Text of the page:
If you own a digital camera — be it a compact, mirrorless or DSLR camera — you need to pair it with a SD (Secure Digital) card, or a memory card, in order for it to save your photos and videos. Most digital cameras actually don't come with an SD card so it's kind of up to you, the photographer, to buy one that fits your digital camera and your shooting needs.
When searching for an SD card for your digital camera, there are a lot of different options out there and it can get complicated fast. Here are the basics you need to know.
The cards: SD, SDHC or SDCX?
There are a few different types of SD cards —SD, SDHC (Secure Digital High Capacity) and SDXC (Secure Digital Xtra Capacity) — but they all effectively do the same job: add storage to your digital camera. SD cards are older and generally have lower capacities and slower transfer speeds. SDHC and SDXC cards are newer (and better) types of SD cards that have higher storage capacities and faster transfer speeds. And yes, they're more expensive.
It's important to check which type of memory card your digital camera is compatible before buying one. Most new digital cameras should support three types of SD cards. If the digital camera is more than 10 years old, there's a decent chance it won't support support SDHC cards and SDXC cards because they weren't around, but that's a problem that should be pretty uncommon.
Why is speed important?
The speed of the SD card refers to two different speeds: there's the "write speed" and the "read speed." The write speed is how quickly the SD card is able to record all the information while you're taking photo or video with your camera, while the read speed is how fast you can transfer data off of the SD card. The write speed and the read speed are typically the same on most SD cards.
The speed of an SD card is important as a quality-of-life feature, but it's crucial for people shooting with higher-end digital cameras. Higher-resolution photos and videos require an SD card to be fast so that it can record all the data as fast as possible. Most SD cards with a high-capacities generally also tend to have high speeds, so you don't have to worry as much about a high capacity card with a low speed.
If you don't see the speed of the SD card advertised, the other thing you want to look out for is its class rating. The SD Association (the governing body of SD cards) created a class system to help standardize SD card speed ratings, and each SD card is given a class rating. The higher the class rating, the faster the write speeds of the SD card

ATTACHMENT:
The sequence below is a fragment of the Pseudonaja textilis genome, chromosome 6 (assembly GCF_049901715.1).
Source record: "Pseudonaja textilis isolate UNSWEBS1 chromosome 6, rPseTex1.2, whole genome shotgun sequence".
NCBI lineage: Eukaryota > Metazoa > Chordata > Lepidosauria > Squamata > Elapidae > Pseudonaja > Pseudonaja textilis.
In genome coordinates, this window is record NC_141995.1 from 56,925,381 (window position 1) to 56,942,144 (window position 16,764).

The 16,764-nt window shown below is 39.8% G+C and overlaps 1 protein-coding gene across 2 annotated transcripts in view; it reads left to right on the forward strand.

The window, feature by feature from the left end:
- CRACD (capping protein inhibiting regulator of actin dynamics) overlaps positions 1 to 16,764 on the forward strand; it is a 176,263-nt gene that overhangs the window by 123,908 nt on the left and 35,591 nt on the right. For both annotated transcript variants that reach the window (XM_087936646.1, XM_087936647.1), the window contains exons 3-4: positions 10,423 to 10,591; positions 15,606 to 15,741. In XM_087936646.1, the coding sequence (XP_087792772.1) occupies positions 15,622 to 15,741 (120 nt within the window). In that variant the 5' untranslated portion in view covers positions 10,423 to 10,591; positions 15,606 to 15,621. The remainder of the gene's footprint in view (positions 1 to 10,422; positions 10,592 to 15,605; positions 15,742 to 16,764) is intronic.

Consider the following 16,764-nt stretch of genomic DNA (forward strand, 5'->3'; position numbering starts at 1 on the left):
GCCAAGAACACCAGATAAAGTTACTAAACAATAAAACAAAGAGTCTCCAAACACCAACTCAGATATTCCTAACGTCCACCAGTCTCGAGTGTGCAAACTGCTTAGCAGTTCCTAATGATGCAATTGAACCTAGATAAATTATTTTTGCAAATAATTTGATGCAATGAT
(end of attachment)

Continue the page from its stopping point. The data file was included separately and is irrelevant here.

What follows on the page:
Here are the various classes and their minimum write speeds: Class 2 (2MB/s), Class 4 (4MB/s), Class 6 (6MB/s) or Class 10 (up to 10MB/s).
Why is capacity important?
SD card capacities are typically measured in gigabytes (GB) and range from just a handful of gigs up to 512GB. When deciding what SD card capacity you should get, you need to have a knowledge of what size photos or videos you're taking.
If you have a fairly modern mirrorless or DSLR camera, uncompressed RAW photos will take up in the neighborhood of 7 megabytes (MB) apiece. With this knowledge, you can fit about 325 photos on an SD card with a capacity of 16GB, or 650 photos on a 32GB card.
Videos take up more space than photos and complicate things in an additional direction; in addition to resolution and bitrate, you also need to factor in things like video length and aspect ratio. If you're shooting a 4K video at 60fps (which is pretty standard these days for action cameras, compact shooters and even smartphones), a 16GB card can store about ten 4K 60fps videos.
Some buying advice
• If you can, buy the most advanced card that your camera is capable of accepting.
• Buy from a well-known SD card maker, such as SanDisk or Lexar.
• Before buying an SD card, check to see if there are higher-capacity models available — you might be able to get better deal on one.
All that said, here are some great picks.
Lexar Professional Class SDXC (64GB)
The Lexar Professional line of SDXC cards is one of the best you can buy. Its boast Class 10 speeds and a relatively high capacity, and it's fully capable of handing your camera's 4K photos and videos. And it's still really affordable. This line ranges in capacities from 32GB to 1TB.
SanDisk Extreme SD (16GB)
The SanDisk Extreme SD line is a great affordable option. Despite its price, it still delivers relatively Class 10 speeds (up to 90MB/s) that are only a slight drop off from the Lexar Professional SDXC line (above). It's available in a range of capacities, from 16GB to 256GB.
SanDisk Extreme PRO SD UHS-II (64GB)
The SanDisk Extreme Pro is a beast of SDXC card. Its extreme fast read and write speeds — Class 10 — have made it a go-to choice for professional photographers and videographers who shoot in the highest resolution. It's available in capacities up to 128GB.